FROM Jennifer Cooke
Can US Business Thrive in Africa? Africa is more than a troubled continent. It is vast and diverse, with 6 of the world’s 10 fastest-growing economies. Can the US get on board? Does it want to? This week’s Africa summit was designed to reassure both African leaders and American business.
US to Pursue Greater Engagement with Sudan After months of internal debate, the Obama Administration announced a policy for Sudan today, designed to promote peace between the north and south and to end the humanitarian crisis in Darfur that Colin Powell labeled "genocide." US special envoy for Sudan, General Scott Gration, had argued that sanctions against Sudan would be counterproductive, but humanitarian groups and prominent members of Congress disagreed. The new policy includes carrots as well as sticks. Jennifer Cooke is Director of the Africa Program at the Center for Strategic and International Studies.
Is the threat from Russia missing from the Russia meddling probe? There's much being made about the Trump administration's possible ties with Russia. But the bottom line is Russia's effort to influence American democracy. Do the President and his aides care enough to take action before voters go back to the polls?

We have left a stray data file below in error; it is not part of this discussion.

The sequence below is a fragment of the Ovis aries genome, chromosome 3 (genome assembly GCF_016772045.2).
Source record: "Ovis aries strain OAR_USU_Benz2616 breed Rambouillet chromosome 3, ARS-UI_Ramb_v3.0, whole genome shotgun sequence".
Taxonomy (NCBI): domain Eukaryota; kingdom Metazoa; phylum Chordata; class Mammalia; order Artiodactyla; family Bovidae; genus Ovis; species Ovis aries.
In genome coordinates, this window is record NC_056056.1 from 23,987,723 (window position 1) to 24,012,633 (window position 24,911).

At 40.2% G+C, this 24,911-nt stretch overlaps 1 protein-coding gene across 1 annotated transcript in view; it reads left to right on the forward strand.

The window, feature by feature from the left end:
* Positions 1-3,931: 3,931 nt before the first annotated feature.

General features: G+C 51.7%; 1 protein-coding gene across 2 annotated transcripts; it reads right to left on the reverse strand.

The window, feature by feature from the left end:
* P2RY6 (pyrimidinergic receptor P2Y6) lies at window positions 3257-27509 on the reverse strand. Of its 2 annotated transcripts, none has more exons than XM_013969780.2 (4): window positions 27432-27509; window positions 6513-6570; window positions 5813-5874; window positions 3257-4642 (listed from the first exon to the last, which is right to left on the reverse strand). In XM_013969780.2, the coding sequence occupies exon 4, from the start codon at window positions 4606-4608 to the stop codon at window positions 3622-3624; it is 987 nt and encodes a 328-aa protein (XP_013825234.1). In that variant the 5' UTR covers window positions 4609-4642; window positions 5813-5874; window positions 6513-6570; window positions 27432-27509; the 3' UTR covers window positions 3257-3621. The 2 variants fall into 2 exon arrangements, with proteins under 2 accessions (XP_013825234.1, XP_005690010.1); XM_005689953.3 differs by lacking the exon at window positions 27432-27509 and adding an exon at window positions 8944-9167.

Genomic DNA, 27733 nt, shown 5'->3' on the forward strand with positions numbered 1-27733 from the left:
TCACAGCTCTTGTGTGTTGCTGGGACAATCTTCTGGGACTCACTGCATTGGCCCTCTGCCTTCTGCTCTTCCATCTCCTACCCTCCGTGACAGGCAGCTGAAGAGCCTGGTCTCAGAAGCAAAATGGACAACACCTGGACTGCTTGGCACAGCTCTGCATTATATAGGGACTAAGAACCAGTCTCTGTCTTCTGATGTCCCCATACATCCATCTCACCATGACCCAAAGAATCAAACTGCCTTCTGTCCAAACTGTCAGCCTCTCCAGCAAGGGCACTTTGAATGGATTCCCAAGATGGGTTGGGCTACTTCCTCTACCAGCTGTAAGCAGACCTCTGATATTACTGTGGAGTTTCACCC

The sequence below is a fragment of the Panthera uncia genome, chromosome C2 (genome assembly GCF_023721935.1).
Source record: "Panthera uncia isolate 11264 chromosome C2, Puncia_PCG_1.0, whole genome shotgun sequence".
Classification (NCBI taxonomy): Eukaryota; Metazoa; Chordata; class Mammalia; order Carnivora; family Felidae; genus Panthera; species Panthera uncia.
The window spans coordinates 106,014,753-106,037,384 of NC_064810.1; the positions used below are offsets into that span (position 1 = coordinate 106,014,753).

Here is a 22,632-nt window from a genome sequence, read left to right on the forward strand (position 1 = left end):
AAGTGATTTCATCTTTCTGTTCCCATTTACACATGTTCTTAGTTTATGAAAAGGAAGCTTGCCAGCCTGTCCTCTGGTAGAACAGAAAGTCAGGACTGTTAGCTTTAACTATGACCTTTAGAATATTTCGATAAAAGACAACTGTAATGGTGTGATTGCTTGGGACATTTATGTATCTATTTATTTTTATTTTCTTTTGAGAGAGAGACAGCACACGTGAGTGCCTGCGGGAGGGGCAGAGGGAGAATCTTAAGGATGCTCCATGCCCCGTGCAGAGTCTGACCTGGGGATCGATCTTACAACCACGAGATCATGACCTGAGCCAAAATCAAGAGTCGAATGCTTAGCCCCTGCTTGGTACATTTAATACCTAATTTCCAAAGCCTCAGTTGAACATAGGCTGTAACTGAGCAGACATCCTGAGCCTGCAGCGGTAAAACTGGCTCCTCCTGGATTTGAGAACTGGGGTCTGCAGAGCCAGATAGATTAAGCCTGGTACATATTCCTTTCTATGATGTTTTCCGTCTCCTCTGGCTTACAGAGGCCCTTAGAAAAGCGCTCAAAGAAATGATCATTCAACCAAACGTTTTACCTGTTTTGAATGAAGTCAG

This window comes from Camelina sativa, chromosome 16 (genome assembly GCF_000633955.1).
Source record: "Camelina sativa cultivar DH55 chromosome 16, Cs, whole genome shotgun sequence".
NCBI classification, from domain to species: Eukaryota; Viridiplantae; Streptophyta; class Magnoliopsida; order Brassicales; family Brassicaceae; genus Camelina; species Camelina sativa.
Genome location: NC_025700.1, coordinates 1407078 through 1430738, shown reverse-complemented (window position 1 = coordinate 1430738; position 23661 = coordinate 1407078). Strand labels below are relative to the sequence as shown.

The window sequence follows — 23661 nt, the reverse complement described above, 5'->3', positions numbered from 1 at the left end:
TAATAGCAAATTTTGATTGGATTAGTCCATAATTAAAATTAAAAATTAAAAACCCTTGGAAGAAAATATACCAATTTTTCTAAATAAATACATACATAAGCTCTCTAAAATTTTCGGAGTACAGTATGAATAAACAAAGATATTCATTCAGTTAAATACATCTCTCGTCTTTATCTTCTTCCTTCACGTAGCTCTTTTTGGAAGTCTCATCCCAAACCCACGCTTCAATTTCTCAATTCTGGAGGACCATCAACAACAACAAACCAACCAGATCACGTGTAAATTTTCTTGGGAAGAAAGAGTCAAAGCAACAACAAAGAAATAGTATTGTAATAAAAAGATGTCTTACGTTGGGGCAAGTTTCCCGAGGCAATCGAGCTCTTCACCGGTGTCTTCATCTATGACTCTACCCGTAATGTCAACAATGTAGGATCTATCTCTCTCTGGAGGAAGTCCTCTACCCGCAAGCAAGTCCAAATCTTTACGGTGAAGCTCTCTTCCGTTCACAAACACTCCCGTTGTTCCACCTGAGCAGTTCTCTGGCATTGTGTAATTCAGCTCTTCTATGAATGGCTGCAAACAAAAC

Who's to blame for the opioid crisis? Some of the lawyers who took on Big Tobacco are now going after Big Pharma. It’s all about the deadly epidemic of opioid use. Are the drug companies to blame? What about the users? Later, on today’s Talking Point: making sense of Britain’s upset election.
Trump's 'America First' goes missing abroad In the Middle East, President Trump is changing some policies of the Obama Administration—and reversing his own campaign attacks on Islam as a religion that "hates us." We hear about his visit to Saudi Arabia and what's at stake for the rest of his foreign excursion.
Trump plays scolder-in-chief with NATO allies At the opening of NATO’s dramatic new headquarters in Brussels today, President Trump acknowledged that Article 5 — promising that “an attack on one nation is an attack on all” -- has only been invoked one time: in the aftermath of September 11. But the President failed to provide what 27 other Alliance members have been waiting for: a re-commitment by America’s new leader to Article 5. Instead, they got a scolding.